Software testing and TDD
"All code is guilty until proven innocent!"
Software testing is as important as development. Testing ensures that software meets real-world requirements, and tested software ensures reliability, security, and high performance, leading to time savings, customer satisfaction, and cost efficiencies.
There have been various methodologies and tools for testing for a long time and they are highly recommended, but most developers still find it cumbersome and annoying. Testing and QA is a process that requires a concerted effort from developers as well as QA, and developers are encouraged or emphasized to write unit tests, integration tests along with writing code.
There are several methodologies to process and adhere to testing, one of the most famous and widely used is ‘Test Driven Development (TDD)’ or ‘Test Driven Development’.
TDD stands for ‘Test Driven Development’ and is a software development methodology in which tests are written and developed before the actual code is written. TDD was introduced as a technique in extreme programming and is credited to Kent Beck, one of the first extreme programmers, with a process presented in the late 1990s.
Even before TDD, testing practices were already commonplace in development. What makes TDD new and innovative, however, is that testing is usually done by writing code and then writing tests afterward, whereas the TDD approach is to write tests first, before writing code.
TDD is said to have started with a small question.
"If I test the code I write, I get better quality code. What would happen if I look the process to. he extreme: writing tests before the code itself?"
TDD has two different goals, both design and technical.
- Design perspective: It aims for the specification of functionality, not verification.
- Technical perspective: It aims for clean code that works (no duplication, clear code).
TDD is a development methodology that emerged to compensate for problems with traditional processes and to address the above two goals.
- Write failed test code before writing production code.
If a test fails or doesn’t compile as written, don’t write more tests.
- write only the minimum amount of code necessary to pass the currently failed test.
If you follow the above methodology, you’ll notice that you write only one test at a time, implement the code, and complete the code in a very short iteration cycle.
These three rules are called nano-cycles, and they result in iterative test cycles of seconds. According to Kent Beck, the founder of TDD, and Robert C. Martin, author of the Clean Code book, any development style that deviates from the three rules of the nano-cycle is taboo.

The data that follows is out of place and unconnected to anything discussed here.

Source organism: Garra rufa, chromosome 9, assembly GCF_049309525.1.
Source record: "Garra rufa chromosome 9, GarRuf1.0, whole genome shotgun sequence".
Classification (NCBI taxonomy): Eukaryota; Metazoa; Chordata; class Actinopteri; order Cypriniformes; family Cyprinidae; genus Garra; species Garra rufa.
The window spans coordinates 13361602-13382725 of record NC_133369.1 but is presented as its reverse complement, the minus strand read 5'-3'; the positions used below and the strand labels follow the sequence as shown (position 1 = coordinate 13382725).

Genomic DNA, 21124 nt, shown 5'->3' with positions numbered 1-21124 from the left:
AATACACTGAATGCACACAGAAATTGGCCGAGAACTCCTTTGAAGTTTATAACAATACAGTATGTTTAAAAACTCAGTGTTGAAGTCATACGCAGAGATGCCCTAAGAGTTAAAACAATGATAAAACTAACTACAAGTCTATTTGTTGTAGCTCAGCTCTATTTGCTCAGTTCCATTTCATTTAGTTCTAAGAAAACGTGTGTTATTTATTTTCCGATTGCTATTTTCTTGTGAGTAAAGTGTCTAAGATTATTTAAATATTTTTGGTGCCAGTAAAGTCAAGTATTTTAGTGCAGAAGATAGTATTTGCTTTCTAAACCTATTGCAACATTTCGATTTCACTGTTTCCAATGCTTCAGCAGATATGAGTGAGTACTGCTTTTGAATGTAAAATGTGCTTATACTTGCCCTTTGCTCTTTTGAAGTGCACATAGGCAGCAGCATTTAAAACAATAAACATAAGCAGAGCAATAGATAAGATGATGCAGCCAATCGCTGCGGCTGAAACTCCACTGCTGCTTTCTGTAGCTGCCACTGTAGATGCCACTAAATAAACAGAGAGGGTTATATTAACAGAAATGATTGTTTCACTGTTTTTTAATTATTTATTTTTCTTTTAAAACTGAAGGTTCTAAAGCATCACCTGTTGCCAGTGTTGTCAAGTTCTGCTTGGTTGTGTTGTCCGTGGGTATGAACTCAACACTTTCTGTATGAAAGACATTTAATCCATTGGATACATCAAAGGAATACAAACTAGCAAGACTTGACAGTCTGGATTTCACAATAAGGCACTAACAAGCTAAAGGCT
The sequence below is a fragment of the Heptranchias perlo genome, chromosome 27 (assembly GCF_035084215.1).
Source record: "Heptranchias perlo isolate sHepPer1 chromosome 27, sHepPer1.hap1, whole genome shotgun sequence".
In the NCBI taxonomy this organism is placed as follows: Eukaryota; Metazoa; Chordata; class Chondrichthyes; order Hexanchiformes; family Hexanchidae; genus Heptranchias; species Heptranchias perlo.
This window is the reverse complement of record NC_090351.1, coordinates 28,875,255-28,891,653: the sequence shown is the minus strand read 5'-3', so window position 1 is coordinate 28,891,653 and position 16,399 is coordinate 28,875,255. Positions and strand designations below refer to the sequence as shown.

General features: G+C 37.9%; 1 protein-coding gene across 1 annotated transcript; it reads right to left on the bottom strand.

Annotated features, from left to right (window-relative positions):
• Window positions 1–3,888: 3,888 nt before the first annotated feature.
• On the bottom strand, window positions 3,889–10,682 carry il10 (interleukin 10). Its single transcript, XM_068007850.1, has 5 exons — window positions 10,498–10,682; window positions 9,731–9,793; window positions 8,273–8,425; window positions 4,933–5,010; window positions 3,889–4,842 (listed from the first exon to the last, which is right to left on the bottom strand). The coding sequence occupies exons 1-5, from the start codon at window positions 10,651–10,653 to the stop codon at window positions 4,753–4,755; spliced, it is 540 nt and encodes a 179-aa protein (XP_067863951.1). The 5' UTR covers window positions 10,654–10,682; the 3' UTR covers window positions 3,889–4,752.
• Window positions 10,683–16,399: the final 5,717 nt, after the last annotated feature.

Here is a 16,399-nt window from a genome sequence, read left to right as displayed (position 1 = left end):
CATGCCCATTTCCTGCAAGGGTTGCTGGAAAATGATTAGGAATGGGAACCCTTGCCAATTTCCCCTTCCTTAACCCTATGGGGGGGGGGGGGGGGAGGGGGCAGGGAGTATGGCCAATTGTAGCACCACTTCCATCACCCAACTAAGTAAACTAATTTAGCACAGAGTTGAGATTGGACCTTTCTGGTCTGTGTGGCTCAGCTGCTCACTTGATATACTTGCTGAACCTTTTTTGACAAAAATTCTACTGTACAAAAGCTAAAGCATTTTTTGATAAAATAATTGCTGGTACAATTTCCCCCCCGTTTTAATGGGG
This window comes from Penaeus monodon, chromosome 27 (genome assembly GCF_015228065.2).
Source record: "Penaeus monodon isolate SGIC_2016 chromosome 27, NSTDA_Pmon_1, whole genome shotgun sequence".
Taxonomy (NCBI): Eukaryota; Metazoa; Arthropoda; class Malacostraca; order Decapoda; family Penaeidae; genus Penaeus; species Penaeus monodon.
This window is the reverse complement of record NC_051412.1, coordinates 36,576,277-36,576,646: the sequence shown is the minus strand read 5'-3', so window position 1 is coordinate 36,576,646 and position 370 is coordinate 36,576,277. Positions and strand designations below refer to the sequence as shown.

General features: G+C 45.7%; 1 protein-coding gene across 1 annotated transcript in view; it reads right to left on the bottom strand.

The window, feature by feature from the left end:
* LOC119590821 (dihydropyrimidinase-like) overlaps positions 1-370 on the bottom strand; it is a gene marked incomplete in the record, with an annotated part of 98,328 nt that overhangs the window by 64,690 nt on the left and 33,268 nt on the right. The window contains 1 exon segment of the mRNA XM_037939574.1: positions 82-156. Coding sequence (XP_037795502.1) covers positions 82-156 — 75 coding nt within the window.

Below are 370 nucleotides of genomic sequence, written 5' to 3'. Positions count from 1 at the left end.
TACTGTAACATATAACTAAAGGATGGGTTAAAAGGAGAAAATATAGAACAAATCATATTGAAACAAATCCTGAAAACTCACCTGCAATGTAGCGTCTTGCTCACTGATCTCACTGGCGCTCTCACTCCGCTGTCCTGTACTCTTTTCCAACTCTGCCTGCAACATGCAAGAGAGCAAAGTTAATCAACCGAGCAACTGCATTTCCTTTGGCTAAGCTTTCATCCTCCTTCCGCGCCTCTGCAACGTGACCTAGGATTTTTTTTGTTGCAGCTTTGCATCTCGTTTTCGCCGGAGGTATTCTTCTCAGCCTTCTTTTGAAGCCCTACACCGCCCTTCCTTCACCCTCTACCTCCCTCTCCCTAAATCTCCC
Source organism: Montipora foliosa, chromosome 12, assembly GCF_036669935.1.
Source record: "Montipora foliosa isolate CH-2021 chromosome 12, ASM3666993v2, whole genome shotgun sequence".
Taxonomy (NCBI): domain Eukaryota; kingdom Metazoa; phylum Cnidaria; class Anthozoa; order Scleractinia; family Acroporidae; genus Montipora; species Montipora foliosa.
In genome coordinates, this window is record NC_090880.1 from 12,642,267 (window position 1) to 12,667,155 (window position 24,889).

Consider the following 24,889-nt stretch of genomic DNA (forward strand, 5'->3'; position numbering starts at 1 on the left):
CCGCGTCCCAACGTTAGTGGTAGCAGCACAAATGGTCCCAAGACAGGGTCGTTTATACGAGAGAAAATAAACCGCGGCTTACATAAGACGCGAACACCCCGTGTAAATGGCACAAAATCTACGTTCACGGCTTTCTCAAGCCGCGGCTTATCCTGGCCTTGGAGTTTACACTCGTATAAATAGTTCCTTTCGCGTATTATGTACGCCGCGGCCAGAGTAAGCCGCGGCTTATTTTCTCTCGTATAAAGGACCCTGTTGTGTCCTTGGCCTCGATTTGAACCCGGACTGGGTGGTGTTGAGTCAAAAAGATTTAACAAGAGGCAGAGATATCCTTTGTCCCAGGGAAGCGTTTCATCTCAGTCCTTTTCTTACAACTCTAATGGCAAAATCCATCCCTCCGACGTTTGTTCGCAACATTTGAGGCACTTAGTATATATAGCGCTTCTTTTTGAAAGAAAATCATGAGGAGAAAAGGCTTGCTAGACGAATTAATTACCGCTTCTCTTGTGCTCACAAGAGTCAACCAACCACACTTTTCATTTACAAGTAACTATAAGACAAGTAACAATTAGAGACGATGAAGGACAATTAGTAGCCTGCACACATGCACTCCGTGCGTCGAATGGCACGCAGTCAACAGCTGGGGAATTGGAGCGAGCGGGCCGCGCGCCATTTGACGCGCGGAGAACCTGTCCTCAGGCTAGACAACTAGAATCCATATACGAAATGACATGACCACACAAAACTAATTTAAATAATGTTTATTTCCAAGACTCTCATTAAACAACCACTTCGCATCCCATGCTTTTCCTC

- write a test that fails [Red]
- write code to make the test pass [Green]
- refactor the code that passes [Refactor]
The philosophy of the method is based on the idea that developers can’t pursue two goals in development at the same time.
- Correct functional behavior
- Correct design structure
The RGR development cycle forces you to focus on developing software that works first, and then on providing a structure that allows working software to continue to survive. It also helps you avoid unnecessary design by more clearly defining what is expected of the actual code, and drives you toward minimal, concise code.
"Make it work. Make it right. Make it fast" - Kent Beck
Kent goes on to say
"Write a test, make it run, make it right. To make it run, one is allowed to violate principles of good design. Making it right means to refactor it." - KentBeck.
Taken together, Kent's quote suggests that it's okay to go through rapid pre-development to get from Red to Green, and to ignore issues like redundant code or structural weaknesses during rapid development. He also suggests that all design issues are addressed in the final Refactor phase. By working in iterations of micro-cycles, you'll be developing and refactoring code in parallel.
"As the tests get more specific, the code gets more generic." - Robert C. Martin
As the number of tests grows, the tests become more specific. By more specific, I mean a more detailed specification of the behavior. Good developers define functional specifications by making their code more generic. This results in more and more functionality that can be reused universally, rather than code to accomplish a specific goal.
The last basic cycle in TDD is the one to ensure that all the cycles running before it are going to a ‘Clean Architecture’. As you go through the nano and micro cycles, it becomes difficult to see the big picture of the system. By having a basic cycle every hour, we make sure that the overall structure of the system is going in the right direction.